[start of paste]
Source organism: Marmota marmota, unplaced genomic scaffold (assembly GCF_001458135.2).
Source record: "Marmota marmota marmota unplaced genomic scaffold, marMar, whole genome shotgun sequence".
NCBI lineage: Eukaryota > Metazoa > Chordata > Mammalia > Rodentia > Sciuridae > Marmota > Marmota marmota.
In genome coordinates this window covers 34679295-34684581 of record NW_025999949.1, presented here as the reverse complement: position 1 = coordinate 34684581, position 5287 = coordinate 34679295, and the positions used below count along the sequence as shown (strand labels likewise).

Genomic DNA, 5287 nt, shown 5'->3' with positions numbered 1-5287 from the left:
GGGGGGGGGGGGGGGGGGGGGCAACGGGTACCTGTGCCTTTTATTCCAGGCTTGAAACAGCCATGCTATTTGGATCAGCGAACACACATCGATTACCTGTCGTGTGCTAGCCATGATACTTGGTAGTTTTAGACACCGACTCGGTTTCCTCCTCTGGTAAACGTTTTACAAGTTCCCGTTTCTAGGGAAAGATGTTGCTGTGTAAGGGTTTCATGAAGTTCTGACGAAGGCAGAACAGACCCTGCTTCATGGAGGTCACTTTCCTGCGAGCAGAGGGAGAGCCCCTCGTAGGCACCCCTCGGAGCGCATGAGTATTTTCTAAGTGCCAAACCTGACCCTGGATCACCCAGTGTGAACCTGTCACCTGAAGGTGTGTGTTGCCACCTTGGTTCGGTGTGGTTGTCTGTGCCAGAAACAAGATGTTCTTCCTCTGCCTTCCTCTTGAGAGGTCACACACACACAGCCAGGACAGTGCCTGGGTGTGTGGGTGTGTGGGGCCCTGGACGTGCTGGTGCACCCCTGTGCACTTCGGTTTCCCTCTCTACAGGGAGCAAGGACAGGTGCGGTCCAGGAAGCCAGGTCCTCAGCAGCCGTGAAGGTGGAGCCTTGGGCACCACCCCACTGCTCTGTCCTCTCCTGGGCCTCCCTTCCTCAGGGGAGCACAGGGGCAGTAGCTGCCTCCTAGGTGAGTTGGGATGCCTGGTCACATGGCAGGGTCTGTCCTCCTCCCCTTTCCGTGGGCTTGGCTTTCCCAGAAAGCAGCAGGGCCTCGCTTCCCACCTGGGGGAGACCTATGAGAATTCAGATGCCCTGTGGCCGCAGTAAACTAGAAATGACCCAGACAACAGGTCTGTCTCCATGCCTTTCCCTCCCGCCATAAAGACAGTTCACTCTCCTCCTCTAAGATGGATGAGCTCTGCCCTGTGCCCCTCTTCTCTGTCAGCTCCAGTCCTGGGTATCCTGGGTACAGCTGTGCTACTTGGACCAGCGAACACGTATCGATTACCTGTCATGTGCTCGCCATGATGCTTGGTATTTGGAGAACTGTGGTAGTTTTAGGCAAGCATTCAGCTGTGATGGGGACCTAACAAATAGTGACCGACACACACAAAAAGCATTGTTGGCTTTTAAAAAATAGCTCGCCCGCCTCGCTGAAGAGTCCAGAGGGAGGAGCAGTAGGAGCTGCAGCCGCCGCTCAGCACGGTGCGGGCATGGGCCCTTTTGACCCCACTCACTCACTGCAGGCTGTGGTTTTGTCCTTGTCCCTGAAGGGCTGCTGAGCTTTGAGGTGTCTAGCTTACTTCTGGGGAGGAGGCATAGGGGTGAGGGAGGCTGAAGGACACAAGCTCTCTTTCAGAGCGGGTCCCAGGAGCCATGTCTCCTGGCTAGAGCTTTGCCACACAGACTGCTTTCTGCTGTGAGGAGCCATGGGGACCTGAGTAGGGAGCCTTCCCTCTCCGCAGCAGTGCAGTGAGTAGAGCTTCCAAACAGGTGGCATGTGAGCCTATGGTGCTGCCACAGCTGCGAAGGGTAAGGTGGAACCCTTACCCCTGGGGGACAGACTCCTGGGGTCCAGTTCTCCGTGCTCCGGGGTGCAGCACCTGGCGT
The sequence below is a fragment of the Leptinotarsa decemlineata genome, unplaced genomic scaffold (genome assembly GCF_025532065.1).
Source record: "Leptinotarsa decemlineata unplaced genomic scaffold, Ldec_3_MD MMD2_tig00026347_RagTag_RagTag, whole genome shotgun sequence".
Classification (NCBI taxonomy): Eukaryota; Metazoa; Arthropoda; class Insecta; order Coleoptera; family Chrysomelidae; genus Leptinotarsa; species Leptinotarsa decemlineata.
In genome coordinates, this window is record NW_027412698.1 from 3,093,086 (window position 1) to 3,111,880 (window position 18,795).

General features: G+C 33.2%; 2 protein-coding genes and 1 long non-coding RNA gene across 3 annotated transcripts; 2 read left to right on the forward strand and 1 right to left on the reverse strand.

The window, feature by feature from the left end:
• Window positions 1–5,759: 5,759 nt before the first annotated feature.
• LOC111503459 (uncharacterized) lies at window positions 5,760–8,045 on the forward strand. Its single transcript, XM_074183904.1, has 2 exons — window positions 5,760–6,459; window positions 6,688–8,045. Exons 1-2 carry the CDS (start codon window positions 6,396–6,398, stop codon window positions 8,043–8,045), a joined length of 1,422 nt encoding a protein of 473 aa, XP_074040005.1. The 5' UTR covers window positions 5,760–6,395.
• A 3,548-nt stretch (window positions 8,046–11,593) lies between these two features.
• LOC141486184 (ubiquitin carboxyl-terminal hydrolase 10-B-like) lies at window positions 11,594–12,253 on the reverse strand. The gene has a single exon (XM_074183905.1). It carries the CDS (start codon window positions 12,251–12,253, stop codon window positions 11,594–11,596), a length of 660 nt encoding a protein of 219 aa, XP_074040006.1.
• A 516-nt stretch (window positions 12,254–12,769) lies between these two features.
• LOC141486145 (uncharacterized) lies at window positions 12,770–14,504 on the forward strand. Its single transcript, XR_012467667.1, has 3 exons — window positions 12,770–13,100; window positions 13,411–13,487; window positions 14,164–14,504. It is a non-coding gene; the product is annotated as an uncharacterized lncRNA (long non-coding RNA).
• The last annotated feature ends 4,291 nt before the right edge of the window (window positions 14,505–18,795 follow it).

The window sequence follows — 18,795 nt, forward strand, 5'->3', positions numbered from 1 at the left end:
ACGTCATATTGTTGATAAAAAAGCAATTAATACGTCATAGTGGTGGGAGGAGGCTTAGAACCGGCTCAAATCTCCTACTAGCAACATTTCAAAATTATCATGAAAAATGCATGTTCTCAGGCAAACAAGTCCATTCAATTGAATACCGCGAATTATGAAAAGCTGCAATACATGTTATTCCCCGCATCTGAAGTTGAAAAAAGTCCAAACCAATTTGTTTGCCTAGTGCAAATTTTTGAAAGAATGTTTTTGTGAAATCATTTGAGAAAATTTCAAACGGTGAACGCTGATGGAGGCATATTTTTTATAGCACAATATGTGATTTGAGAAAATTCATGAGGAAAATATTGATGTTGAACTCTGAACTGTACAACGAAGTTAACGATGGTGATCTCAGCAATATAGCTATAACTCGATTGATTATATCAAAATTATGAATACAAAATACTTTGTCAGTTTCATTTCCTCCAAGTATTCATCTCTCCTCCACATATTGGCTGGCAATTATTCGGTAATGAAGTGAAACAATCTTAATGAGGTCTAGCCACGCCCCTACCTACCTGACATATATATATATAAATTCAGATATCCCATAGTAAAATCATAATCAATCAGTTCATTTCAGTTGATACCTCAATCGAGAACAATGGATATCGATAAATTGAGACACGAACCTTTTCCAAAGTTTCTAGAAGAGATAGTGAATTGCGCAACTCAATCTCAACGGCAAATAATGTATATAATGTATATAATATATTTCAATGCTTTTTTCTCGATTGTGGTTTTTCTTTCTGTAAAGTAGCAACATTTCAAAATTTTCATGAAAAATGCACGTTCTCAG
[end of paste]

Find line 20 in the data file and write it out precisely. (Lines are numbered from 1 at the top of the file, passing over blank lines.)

The window sequence follows — 18,795 nt, forward strand, 5'->3', positions numbered from 1 at the left end: